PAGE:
3

T5L3

Popular Server Software
Many popular web servers run on the Unix platform. However, there are web servers for Windows NT, Windows 95/98, and the Macintosh platforms as well. The pros and cons of different web servers and different delivery platforms is beyond the scope of this course. Listed below are some of the more common servers and some basic information about them. NCSA Server Publicly-available server software for the Unix platform. It is maintained by the National Center for Supercomputing Applications at the University of Illinois at UrbanaChampaign. Apache Powerful and free, Apache may be the most popular web server. It began on Unix, but is being ported to other platforms. CERN This Unix-based server is maintained by the World Wide Web Consortium ( http://www.w3.org/), and is free. Netscape Servers Netscape provides a variety of servers to meet different customer needs. They run on both Unix and NT platforms. Internet Information Server (IIS) This is a free server from Microsoft. It runs on Windows NT and 95/98 platforms.

4

T5L3

Absolute Versus Relative Pathnames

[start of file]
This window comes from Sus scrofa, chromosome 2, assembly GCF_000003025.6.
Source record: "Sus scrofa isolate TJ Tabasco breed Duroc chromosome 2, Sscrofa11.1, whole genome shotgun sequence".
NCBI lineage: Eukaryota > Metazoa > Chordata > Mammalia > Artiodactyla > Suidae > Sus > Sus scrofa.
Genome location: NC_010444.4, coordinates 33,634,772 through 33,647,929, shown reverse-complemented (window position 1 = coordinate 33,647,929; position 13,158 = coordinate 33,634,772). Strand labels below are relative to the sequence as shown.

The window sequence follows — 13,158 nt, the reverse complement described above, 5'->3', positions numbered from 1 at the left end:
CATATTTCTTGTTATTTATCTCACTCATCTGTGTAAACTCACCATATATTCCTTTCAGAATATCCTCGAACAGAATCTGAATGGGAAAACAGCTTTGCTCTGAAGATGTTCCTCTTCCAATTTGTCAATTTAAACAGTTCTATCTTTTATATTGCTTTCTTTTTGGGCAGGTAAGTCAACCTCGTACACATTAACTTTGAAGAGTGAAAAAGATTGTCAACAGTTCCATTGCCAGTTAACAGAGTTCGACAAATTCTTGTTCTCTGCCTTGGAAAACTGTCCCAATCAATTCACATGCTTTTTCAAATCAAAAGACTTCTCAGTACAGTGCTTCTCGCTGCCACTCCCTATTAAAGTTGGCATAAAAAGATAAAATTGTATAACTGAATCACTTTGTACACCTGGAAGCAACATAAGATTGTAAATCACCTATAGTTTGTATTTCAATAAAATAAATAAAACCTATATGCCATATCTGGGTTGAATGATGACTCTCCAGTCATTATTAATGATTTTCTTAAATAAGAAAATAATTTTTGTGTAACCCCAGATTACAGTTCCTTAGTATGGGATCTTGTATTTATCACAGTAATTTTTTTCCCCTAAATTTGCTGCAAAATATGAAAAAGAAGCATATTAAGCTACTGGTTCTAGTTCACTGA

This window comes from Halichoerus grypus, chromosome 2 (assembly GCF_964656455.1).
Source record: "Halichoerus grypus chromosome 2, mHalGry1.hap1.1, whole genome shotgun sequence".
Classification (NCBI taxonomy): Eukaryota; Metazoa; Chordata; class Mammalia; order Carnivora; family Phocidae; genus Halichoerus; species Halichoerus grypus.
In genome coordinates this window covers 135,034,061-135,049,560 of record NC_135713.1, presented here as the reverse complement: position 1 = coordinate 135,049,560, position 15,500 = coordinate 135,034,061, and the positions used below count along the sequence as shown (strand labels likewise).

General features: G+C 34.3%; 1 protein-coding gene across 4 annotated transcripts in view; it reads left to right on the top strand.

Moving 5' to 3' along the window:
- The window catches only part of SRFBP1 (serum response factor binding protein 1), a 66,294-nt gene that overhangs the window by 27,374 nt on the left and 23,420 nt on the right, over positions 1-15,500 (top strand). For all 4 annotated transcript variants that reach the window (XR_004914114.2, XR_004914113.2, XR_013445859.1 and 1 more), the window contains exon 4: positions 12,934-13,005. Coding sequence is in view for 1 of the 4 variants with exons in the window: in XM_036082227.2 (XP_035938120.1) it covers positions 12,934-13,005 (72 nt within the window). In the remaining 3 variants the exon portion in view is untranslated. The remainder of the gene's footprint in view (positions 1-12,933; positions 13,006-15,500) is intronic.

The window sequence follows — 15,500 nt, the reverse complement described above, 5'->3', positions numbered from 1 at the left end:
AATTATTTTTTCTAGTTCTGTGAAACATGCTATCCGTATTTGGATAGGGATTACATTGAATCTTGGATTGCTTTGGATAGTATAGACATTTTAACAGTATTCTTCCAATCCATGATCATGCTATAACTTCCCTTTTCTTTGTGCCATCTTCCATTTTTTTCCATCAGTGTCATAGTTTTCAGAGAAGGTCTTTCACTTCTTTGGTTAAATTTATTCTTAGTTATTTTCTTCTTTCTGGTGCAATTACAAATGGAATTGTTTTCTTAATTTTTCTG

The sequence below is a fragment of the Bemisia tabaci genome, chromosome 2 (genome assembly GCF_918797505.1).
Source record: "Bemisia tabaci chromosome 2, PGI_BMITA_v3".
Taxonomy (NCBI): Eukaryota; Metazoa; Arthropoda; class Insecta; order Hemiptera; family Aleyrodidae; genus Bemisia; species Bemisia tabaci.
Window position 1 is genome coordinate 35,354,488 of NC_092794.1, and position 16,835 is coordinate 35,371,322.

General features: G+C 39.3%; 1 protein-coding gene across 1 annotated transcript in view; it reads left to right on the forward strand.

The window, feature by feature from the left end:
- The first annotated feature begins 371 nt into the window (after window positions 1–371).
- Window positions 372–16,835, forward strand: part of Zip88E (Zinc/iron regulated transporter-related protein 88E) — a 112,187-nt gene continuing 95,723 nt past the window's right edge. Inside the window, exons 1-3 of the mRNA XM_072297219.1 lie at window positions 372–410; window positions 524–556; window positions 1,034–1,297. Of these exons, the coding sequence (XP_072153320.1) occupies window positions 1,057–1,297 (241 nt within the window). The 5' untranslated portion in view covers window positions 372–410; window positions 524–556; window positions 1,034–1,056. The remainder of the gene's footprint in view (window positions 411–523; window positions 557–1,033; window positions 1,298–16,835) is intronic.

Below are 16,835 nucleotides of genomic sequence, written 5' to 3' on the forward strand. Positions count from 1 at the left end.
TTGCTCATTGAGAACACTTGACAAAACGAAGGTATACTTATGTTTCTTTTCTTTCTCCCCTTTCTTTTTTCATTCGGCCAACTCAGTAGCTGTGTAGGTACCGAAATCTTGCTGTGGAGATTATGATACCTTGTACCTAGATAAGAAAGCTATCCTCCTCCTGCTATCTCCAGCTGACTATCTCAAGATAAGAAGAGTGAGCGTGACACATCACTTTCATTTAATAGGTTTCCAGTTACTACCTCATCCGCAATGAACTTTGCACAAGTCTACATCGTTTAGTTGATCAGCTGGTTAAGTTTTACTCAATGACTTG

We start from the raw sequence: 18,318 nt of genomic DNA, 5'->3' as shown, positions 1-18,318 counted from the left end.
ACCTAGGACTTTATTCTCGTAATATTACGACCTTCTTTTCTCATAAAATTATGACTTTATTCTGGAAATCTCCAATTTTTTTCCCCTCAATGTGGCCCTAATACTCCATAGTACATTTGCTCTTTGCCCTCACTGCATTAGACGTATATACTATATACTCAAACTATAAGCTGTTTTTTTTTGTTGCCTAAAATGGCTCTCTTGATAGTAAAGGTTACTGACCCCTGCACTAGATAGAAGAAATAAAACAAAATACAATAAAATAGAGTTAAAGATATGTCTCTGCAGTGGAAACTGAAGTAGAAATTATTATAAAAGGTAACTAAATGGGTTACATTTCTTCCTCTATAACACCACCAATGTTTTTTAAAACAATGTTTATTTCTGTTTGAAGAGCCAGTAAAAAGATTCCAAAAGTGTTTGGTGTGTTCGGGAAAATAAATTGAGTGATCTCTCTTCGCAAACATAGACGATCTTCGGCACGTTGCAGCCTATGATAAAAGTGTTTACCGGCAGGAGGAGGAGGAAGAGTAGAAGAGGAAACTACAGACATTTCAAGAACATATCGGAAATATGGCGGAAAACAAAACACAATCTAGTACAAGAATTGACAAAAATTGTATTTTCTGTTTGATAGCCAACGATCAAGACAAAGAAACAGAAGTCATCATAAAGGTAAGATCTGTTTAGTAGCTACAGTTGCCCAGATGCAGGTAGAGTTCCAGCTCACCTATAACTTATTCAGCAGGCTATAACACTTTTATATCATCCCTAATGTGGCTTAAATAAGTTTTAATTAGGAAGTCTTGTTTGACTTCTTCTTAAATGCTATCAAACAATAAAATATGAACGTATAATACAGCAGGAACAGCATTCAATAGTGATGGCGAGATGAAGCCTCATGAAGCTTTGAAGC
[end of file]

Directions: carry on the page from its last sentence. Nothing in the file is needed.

There are two different ways for an HTML document to call another HTML document, graphic, or other media element - using an absolute or a relative pathname. An absolute path is the entire path to a file. An absolute pathname looks like this: <A HREF="http://www.mypage.com/products/wombatchow.html">. Absolute pathnames are usually used when linking to a file that is located on a remote server. For example, if you want to link to another site entirely, you would probably use an absolute pathname. A relative path is a partial path to a file. A relative pathname looks like this: <IMG SRC="wombat.gif">. It’s *relative* to where we are at the moment in the directory structure. Relative paths are usually used when linking to a file that is stored on the same server as the calling file. For example, if you have an HTML file that displays a graphic, you may store the file and the graphic in the same place on the server. If so, you can use a relative path to call and display the graphic. Why should you use relative pathnames? It makes it easy to move an entire site from place to place without breaking links in the process. Imagine if you developed a web page on your local machine, and that page called a single GIF graphic. Using absolute pathnames, you would have to specify the exact location of the graphic , as in IMG SRC="c://mywebsite/wombat.gif">. When you moved this page and graphic to a server, you would have to change this to <IMG SRC="http://www.mypage.com/products/wombat.gif">. Imagine what this would mean, in a huge site with hundreds of links ! Using relative links, you can just specify the local storage relationship. In the above example, we could specify <IMG SRC="wombat.gif"> one time, and when we transferred the files up to the server, as long as they retained their relative positions, we would know the graphic would display properly when called. So, most of the time you should use relative links within a site you are developing. It makes your entire site portable.